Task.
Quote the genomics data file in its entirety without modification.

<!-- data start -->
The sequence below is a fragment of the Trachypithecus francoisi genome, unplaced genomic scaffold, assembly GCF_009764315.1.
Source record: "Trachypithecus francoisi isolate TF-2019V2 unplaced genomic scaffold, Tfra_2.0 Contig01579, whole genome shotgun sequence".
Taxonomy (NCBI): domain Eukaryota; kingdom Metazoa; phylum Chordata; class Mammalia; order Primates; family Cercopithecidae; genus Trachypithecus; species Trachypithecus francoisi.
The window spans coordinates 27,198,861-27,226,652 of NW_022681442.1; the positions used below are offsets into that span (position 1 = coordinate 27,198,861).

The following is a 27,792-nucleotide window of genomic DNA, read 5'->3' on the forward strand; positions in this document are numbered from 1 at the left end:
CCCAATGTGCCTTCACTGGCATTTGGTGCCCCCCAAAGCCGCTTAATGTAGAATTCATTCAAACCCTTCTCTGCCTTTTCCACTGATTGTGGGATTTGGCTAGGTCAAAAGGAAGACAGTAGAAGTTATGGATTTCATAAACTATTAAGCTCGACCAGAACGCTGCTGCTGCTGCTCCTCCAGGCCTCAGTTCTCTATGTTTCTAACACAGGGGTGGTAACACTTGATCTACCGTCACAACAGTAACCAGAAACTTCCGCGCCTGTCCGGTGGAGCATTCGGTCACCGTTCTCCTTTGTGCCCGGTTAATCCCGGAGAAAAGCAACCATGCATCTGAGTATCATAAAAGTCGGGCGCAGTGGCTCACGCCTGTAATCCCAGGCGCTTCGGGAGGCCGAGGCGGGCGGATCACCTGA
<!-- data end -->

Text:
The sequence below is a fragment of the Trachypithecus francoisi genome, unplaced genomic scaffold, assembly GCF_009764315.1.
Source record: "Trachypithecus francoisi isolate TF-2019V2 unplaced genomic scaffold, Tfra_2.0 Contig01579, whole genome shotgun sequence".
Taxonomy (NCBI): domain Eukaryota; kingdom Metazoa; phylum Chordata; class Mammalia; order Primates; family Cercopithecidae; genus Trachypithecus; species Trachypithecus francoisi.
The window spans coordinates 27,198,861-27,226,652 of NW_022681442.1; the positions used below are offsets into that span (position 1 = coordinate 27,198,861).

The following is a 27,792-nucleotide window of genomic DNA, read 5'->3' on the forward strand; positions in this document are numbered from 1 at the left end:
CCCAATGTGCCTTCACTGGCATTTGGTGCCCCCCAAAGCCGCTTAATGTAGAATTCATTCAAACCCTTCTCTGCCTTTTCCACTGATTGTGGGATTTGGCTAGGTCAAAAGGAAGACAGTAGAAGTTATGGATTTCATAAACTATTAAGCTCGACCAGAACGCTGCTGCTGCTGCTCCTCCAGGCCTCAGTTCTCTATGTTTCTAACACAGGGGTGGTAACACTTGATCTACCGTCACAACAGTAACCAGAAACTTCCGCGCCTGTCCGGTGGAGCATTCGGTCACCGTTCTCCTTTGTGCCCGGTTAATCCCGGAGAAAAGCAACCATGCATCTGAGTATCATAAAAGTCGGGCGCAGTGGCTCACGCCTGTAATCCCAGGCGCTTCGGGAGGCCGAGGCGGGCGGATCACCTGA